A Prostate Gland Removal or Prostatectomy is a surgical procedure that involves a partial or complete removal of the prostate gland. This procedure is predominantly performed to treat prostate cancer or benign prostatic hyperplasia (a non-cancerous enlargement of the prostate). The Prostatectomy procedure involves the prostate gland, urethra, urinary bladder, and rectum.
How a prostate gland removal surgery is performed?
Why a prostate gland removal surgery is performed?
The Prostatectomy procedure is performed for the following reasons:
- The Prostate Gland Removal procedure may be performed under a general or spinal anaesthesia.
- The surgeon makes an incision on the skin of the abdomen extending from below the belly button, up till the pubic bone
- After dissecting through the layers of the abdomen, the surgeon may perform either a Simple or Radical Prostatectomy depending on the indication for surgery
- A Simple Prostatectomy is done to treat a benign enlargement of the prostate and only the inner part of the gland is removed. The outer remaining portion of the prostate gland is sutured together
- In a Radical Prostatectomy, the entire prostate gland along with the sac-like organs called the seminal vesicles, are also removed. The surgeon may also remove the lymph nodes (collection of immune cells) to look for cancer spread
- A drain is left in place to drain any fluid collection after the surgery
- The procedure may also be done laparoscopically. The surgeon makes multiple small incisions on the abdomen to pass a tube fitted with a camera and surgical instruments to perform the procedure
performs the prostatectomy surgical procedure
. It may take anywhere between 2-4 hours for a simple prostatectomy, while a radical procedure may take about 3-4 hours to perform.
Preparations needed before a prostate gland removal surgery
Diagnostic lab tests needed before a prostate gland removal surgery
- The physician may evaluate the individual’s medical history to gain a comprehensive knowledge of the overall health status of the patient including information related to the medications that are currently being taken
- Some medications increase a person’s chances of bleeding and it may be recommended to discontinue them for a period of time before the procedure is performed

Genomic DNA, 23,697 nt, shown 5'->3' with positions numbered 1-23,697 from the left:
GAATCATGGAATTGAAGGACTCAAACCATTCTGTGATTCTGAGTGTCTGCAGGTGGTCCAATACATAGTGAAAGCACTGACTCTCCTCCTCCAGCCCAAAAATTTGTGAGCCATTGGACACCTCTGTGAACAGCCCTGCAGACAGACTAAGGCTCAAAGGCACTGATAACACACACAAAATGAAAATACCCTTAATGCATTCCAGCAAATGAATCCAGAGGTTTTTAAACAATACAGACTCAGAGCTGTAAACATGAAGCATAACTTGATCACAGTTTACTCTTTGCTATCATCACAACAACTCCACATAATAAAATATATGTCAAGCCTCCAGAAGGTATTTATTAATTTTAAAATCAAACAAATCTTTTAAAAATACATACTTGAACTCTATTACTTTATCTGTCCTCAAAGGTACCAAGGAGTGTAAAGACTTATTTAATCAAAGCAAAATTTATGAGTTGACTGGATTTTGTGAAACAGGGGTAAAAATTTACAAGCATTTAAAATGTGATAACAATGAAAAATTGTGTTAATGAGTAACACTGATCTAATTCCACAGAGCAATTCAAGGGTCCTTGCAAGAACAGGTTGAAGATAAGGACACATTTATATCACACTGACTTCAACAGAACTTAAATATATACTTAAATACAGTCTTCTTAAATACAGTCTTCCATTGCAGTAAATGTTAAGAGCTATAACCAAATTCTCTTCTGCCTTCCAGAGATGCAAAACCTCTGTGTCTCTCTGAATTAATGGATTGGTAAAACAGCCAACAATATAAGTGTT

- Blood tests may be performed to determine if there is a bleeding tendency or any other medical conditions that prevents the person from undergoing the procedure
- Inform the physician if you are allergic to any local anesthetics, lidocaine, etc.
- Avoid application of any cosmetics, deodorant, or topical medicines on the area prior to the procedure
- It is advisable to quit smoking and the use of any nicotine based products for a while before the surgery
- Consumption of alcoholic drinks must also be avoided for a period of time, as instructed
- The patient must avoid eating or drinking at least 8 hours prior to the surgical procedure, depending on when the procedure is arranged
- For individuals suffering from diabetes, it is important that the blood sugar stays within the normal range if not, their diabetologist may have to control blood sugar by recommending insulin or a combination of oral medicines
Before a prostatectomy, the patient has to undergo certain tests such as:
Risks and complications after prostate gland removal surgical procedure
The possible risks and complications that may arise after the prostatectomy procedure are:
Post-operative care needed after prostate gland removal surgical procedure At home, the following post-operative care is recommended after a prostatectomy procedure:
- Slowly resume daily activities as early as possible, which aids in faster recovery
- Use a heat pad or warm compress to relieve pain due to the incision
- Avoid all activities that are physically strenuous for about 6 weeks after the surgery (per physician’s advice)
- Resume showering and keep the wound clean and dry. Avoid taking baths until the surgical wound is completely healed. Gently wash the surgical wound with mild unscented soap
- Elevate legs while resting to prevent the formation of blood clots and reduce the possibility of swelling
- Complete the course of prescribed medication, as advised by your physician
- Take stool softeners to prevent constipation, under advice of the physician
- Take antibiotic medication to help combat or prevent infection, per your physician’s advice
- Avoid taking non-prescription medications such as aspirin. However, individuals may take acetaminophen to relieve pain (per the physician’s advice)
- Resume driving 1 week after being discharged from the hospital or when follow your physician’s instruction
- Avoid sex till a complete healing has taken place (as advised by your physician)
- Individuals are advised to have to clear liquids immediately after the surgery, until the gastrointestinal tract begins properly functioning. The individuals may then proceed to eat a well-balanced diet, which can aid in a faster recovery. It is better to avoid fluids or spicy foods that may worsen symptoms
- Also increasing one’s fluid intake can help prevent constipation and stress during bowel movements and urination